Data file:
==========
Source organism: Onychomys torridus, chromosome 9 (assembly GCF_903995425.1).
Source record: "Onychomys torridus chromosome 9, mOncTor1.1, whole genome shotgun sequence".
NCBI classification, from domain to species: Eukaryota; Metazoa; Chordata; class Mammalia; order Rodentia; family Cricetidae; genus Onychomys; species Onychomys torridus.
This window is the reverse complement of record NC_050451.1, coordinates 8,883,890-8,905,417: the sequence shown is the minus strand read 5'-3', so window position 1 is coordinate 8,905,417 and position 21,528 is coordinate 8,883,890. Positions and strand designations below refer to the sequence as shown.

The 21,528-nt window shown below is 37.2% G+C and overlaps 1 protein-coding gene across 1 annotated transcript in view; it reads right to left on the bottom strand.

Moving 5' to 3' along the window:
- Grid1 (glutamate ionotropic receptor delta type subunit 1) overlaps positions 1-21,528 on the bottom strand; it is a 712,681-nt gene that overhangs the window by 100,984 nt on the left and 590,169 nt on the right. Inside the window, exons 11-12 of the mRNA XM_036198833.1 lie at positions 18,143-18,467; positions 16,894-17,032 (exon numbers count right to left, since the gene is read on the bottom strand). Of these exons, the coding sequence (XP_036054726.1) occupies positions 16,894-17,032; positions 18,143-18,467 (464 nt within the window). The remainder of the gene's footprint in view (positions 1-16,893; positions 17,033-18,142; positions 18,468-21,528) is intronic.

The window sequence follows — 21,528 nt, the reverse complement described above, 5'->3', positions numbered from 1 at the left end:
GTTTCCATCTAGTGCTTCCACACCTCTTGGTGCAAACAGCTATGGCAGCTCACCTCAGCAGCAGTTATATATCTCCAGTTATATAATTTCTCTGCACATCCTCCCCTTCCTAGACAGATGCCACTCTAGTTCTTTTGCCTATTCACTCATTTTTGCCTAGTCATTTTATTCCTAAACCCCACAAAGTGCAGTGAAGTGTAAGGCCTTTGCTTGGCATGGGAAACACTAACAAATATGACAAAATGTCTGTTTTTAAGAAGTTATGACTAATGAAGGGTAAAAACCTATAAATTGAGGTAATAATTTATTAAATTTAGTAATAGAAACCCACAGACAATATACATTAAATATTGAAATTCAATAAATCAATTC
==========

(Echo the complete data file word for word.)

Source organism: Onychomys torridus, chromosome 9 (assembly GCF_903995425.1).
Source record: "Onychomys torridus chromosome 9, mOncTor1.1, whole genome shotgun sequence".
NCBI classification, from domain to species: Eukaryota; Metazoa; Chordata; class Mammalia; order Rodentia; family Cricetidae; genus Onychomys; species Onychomys torridus.
This window is the reverse complement of record NC_050451.1, coordinates 8,883,890-8,905,417: the sequence shown is the minus strand read 5'-3', so window position 1 is coordinate 8,905,417 and position 21,528 is coordinate 8,883,890. Positions and strand designations below refer to the sequence as shown.

The 21,528-nt window shown below is 37.2% G+C and overlaps 1 protein-coding gene across 1 annotated transcript in view; it reads right to left on the bottom strand.

Moving 5' to 3' along the window:
- Grid1 (glutamate ionotropic receptor delta type subunit 1) overlaps positions 1-21,528 on the bottom strand; it is a 712,681-nt gene that overhangs the window by 100,984 nt on the left and 590,169 nt on the right. Inside the window, exons 11-12 of the mRNA XM_036198833.1 lie at positions 18,143-18,467; positions 16,894-17,032 (exon numbers count right to left, since the gene is read on the bottom strand). Of these exons, the coding sequence (XP_036054726.1) occupies positions 16,894-17,032; positions 18,143-18,467 (464 nt within the window). The remainder of the gene's footprint in view (positions 1-16,893; positions 17,033-18,142; positions 18,468-21,528) is intronic.

The window sequence follows — 21,528 nt, the reverse complement described above, 5'->3', positions numbered from 1 at the left end:
GTTTCCATCTAGTGCTTCCACACCTCTTGGTGCAAACAGCTATGGCAGCTCACCTCAGCAGCAGTTATATATCTCCAGTTATATAATTTCTCTGCACATCCTCCCCTTCCTAGACAGATGCCACTCTAGTTCTTTTGCCTATTCACTCATTTTTGCCTAGTCATTTTATTCCTAAACCCCACAAAGTGCAGTGAAGTGTAAGGCCTTTGCTTGGCATGGGAAACACTAACAAATATGACAAAATGTCTGTTTTTAAGAAGTTATGACTAATGAAGGGTAAAAACCTATAAATTGAGGTAATAATTTATTAAATTTAGTAATAGAAACCCACAGACAATATACATTAAATATTGAAATTCAATAAATCAATTC